02-07-2011 2 Sample Hypothesis Testing

02-07-2011 2 Sample Hypothesis Testing - 2/7/2011 Lecture...

Info iconThis preview shows page 1. Sign up to view the full content.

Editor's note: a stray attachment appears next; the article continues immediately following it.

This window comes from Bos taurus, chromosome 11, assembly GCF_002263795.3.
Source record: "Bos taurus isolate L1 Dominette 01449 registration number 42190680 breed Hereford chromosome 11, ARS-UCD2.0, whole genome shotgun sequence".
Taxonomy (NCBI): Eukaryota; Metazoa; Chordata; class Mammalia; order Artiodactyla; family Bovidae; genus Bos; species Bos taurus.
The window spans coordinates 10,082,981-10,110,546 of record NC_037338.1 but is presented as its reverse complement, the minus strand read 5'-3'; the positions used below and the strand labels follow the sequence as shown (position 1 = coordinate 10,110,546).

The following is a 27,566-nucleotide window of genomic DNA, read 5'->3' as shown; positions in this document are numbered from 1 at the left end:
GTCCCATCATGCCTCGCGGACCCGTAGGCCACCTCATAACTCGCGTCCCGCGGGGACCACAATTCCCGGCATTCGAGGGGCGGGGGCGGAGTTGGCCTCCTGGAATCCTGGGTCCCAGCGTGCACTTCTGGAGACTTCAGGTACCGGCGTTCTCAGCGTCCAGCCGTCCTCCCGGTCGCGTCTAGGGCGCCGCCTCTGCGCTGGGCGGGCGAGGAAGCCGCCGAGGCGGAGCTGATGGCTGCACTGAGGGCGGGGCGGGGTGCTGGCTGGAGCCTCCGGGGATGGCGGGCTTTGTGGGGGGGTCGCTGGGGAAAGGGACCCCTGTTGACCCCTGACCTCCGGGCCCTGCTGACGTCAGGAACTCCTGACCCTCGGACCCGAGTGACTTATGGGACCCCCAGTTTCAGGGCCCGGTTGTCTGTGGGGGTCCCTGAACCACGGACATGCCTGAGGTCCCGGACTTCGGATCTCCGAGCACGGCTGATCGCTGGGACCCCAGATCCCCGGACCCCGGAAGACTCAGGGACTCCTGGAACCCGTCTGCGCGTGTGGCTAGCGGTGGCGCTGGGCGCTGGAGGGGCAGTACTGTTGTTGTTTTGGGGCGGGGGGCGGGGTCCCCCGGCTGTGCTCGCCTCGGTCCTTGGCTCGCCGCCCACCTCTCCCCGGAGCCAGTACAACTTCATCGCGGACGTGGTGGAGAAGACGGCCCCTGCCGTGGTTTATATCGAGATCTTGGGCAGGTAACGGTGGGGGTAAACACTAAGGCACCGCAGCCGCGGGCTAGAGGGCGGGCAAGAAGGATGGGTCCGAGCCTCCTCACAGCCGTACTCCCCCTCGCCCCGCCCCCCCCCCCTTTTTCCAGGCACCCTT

View Full Document Right Arrow Icon
This is the end of the preview. Sign up to access the rest of the document.